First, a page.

Monday, 16 December 2013

Making An Ukulele Christmas Songbook

There is no shortage of published ukulele songbooks. Early on our group decided to work from Jim and Liz Beloff's Daily Ukulele (and later, from the Leap Year Edition, as well), but we also like to find and share music that is not in print.

This year I wanted to compile some Christmas songs we could play together year after year—our own homemade Christmas songbook, if you will.

To keep it both inexpensive and easily modifiable, we started with 3-ring binders and clear vinyl sheet protectors, then added anywhere from 4 to 12 printed songs each meeting. By the time of our recent year-end party, we had over 30 songs we could play together in between munching on goodies and sipping coffee.


In addition to using the Beloff Daily Ukulele (as well as their two books of Christmas & holiday songs), we found chord arrangements on the following sites:
It's also possible to look for guitar arrangements and transpose if necessary. I think they only unfamiliar guitar key is E; but it's only a half step from there to F, which works well for uke.

Though it would have been easier to print out songs directly from the sites, I wanted a standardized and consistent style. The template I created uses Courier, a monospaced font which allows lining up chords to the words (or even syllables) that they fall on. The monospacing also helps in writing out the occasional tablature arrangement. Another choice was to use a bold color (red) for the chords, so that they would stand out from the lyrics written underneath.

Halfway through the process I discovered Chordette for Uke, a downloadable font for adding chord fingering charts to music. And in trying to understand why what I knew as diminished chords were written as diminished 7th chords, I learned something new (here's Ukulele Mike, a short excerpt in a good general explanation about diminished chords).

Just now, in looking more closely at the Hallifax Ukulele Gang songbook cover, I noticed an outdated link to a program called UKEPIX (here's the current link), which looks like a DOS-based program for creating little images of chord fingerings. I haven't used it, but mention it here in case it might be a useful resource for someone.

Two final touches were adding clipart (as opposed to other, more ink-hungry images) and documenting, where possible. the origin of the arrangement. Sometimes two or three sites had similar arrangements, and sometimes one of us would want to change or add a chord here or there; but an attempt was made to acknowledge where the arrangement had been found, at least. Finally, because of my own curiosity over some of other songbooks, I added our blog url to the very bottom of every page.

The songs we covered this year were all suggestions from our group members. The goal is to be able to add to, rearrange (alphabetically? by theme? however each player prefers), and remix the book as desired—which our sleeve-and-binder system should work well for. But for those who prefer reading music off their tablets, and also for those who missed one or two meetings when music was being distributed, I also compiled a single booklet using MergePDF. So here it is, the final result of all these links and tools discovered along the way. Happy Holidays!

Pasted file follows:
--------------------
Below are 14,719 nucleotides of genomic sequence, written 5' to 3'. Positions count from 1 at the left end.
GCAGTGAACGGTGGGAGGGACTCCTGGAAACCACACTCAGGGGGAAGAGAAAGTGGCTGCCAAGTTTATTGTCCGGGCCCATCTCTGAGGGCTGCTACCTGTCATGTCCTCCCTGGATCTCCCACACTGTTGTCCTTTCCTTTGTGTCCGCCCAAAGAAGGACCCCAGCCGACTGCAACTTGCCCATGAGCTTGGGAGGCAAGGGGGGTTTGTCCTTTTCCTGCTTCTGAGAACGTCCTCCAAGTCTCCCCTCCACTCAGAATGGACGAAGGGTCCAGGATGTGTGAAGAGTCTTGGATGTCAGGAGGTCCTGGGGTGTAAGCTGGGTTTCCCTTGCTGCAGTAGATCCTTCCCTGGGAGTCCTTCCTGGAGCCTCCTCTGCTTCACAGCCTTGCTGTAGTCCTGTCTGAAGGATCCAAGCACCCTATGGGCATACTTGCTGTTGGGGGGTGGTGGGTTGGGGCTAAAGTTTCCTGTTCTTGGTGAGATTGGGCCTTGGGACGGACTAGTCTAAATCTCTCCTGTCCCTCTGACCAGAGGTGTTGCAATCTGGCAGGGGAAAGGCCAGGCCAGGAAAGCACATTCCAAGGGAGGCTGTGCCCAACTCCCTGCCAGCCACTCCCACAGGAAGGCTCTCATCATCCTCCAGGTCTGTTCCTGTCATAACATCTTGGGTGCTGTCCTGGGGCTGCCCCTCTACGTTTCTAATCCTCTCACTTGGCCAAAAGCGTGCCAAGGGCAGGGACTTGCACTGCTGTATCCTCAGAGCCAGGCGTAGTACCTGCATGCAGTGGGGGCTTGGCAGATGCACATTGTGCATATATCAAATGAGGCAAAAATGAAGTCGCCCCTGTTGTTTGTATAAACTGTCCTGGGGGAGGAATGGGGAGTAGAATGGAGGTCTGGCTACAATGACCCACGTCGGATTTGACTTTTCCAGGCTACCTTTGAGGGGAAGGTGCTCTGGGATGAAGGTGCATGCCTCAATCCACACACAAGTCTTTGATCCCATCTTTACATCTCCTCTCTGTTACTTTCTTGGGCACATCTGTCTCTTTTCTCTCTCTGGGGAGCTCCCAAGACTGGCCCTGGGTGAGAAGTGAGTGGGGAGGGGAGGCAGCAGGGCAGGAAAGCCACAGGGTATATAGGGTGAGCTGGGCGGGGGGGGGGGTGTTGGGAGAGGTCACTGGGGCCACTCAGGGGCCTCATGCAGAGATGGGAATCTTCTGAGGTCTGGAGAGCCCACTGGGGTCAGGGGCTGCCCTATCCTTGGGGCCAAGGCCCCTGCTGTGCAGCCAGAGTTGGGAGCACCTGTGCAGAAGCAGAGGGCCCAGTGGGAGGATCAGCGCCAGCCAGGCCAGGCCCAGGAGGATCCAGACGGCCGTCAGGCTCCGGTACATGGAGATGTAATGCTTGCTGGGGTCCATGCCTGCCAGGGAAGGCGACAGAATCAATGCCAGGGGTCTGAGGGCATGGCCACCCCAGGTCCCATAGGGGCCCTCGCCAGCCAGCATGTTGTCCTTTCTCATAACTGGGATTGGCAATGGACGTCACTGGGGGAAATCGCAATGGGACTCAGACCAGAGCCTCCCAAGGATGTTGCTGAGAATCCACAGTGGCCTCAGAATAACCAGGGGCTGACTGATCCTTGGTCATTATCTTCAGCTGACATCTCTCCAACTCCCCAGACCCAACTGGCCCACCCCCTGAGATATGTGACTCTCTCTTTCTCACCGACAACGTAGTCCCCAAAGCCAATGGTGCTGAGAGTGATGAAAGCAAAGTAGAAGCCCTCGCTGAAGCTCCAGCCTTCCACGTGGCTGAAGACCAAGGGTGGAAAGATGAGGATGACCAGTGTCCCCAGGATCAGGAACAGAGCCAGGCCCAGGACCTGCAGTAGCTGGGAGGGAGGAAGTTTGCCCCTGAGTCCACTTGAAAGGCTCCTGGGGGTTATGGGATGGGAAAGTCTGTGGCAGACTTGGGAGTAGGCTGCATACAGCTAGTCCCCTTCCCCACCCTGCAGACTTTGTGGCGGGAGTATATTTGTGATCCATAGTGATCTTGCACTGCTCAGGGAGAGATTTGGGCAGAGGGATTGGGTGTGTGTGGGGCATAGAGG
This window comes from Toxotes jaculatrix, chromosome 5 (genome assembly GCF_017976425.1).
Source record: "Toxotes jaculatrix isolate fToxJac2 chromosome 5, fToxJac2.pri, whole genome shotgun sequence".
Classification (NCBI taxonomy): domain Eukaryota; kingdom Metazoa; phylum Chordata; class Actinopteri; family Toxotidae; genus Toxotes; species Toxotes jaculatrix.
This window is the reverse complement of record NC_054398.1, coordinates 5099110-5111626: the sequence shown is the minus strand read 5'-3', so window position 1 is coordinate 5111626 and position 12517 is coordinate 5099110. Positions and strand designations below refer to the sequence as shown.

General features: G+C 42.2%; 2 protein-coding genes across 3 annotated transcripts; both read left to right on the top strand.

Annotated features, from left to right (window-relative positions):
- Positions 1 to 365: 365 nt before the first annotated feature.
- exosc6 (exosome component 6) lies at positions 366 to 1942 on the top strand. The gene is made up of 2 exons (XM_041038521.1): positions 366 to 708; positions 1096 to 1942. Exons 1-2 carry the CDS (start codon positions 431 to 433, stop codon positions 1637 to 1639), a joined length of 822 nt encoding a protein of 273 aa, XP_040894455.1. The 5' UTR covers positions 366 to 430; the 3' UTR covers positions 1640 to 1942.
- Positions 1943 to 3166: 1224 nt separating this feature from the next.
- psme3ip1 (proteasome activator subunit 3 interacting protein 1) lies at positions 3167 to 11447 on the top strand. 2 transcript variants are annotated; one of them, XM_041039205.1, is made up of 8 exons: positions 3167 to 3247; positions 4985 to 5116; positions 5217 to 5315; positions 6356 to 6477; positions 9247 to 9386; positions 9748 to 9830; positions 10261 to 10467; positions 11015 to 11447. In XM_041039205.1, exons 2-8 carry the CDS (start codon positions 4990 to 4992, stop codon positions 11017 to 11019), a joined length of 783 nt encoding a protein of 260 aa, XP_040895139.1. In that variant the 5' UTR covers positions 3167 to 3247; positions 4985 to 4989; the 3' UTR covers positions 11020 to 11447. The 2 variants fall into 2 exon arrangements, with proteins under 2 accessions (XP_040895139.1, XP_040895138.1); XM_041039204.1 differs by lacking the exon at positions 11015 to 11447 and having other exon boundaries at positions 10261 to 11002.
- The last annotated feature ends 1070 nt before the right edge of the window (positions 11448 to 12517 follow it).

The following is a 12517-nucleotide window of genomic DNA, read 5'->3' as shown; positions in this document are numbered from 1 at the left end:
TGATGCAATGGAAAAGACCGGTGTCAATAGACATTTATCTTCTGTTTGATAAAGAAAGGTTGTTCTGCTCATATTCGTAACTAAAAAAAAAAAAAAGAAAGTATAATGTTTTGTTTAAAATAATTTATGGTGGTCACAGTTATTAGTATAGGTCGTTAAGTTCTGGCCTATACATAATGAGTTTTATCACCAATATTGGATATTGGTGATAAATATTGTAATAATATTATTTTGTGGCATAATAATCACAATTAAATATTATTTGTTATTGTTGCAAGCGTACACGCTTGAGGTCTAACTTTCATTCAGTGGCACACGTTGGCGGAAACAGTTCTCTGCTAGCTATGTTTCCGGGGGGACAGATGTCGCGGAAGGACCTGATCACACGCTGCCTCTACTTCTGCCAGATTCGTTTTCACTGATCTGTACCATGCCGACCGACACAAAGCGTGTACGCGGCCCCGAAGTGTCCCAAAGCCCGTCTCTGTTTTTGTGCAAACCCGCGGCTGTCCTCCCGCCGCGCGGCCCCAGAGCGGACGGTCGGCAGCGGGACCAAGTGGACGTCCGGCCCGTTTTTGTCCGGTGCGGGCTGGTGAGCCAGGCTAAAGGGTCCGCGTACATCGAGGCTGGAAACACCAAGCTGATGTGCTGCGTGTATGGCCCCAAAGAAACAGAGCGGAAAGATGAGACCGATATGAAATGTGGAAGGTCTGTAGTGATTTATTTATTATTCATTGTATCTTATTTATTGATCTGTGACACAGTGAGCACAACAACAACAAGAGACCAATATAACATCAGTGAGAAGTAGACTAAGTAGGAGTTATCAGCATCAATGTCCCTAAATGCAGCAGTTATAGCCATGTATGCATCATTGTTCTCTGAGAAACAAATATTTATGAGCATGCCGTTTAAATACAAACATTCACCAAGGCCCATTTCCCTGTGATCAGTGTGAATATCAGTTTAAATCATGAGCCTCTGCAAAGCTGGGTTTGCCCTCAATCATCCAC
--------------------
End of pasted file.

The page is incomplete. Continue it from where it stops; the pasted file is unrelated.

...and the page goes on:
Sunday, 15 December 2013

A Talk by David Iriguchi

In the spring of 2012 a few Yukes, then brand new to ukulele, attended the Reno Uke Fest in Nevada. Unbeknownst to us, it was also the first ukulele festival for luthier David Iriguchi of The Happy Ukulele. We were all still playing entry-level instruments, so picking up his beautiful ukuleles was a revelation.

We've stayed in touch with Dave through twitter and other festivals, and it was a privilege to be able to hear him present last month at The Davis Makerspace while he was recovering from wrist surgery.

Dave's instruments are all handmade, but they are also each completely unique pieces—so much so that every instrument receives a name, not a number. If you look closely at the small sample he brought to the presentation, below, you can see that none of them look the same. Wood, shape, and even technique change from piece to piece. They are created like works of art.


Only part of this is based on aesthetics. Dave also experiments constantly with materials (rather than endangered tropical hardwoods, he works with easily renewable woods), with playability (changing the shape of a neck, for example) and with sound. He told us that when he hears something can't work, he often tries it and finds that it can.


Here is Lisa playing the quilted maple Mutant ukulele:


And here is Bruce testing the Cthukulele, an electric ukulele bass:


These names seem to suggest that Dave finds his instruments strange looking, but in fact they are stunningly beautiful, as well as comfortable and easy to play. And playing is encouraged, as wood instruments sound better the more they are played. For this reason, Dave rarely does custom orders but instead invites customers to play as many of his ukuleles as they can before purchasing. Dave wants you to love your instrument, and that can only be discovered by holding it in your arms.

More on Dave's instruments and philosophy at: thehappyukulele.com

photo courtesy of The Happy Ukulele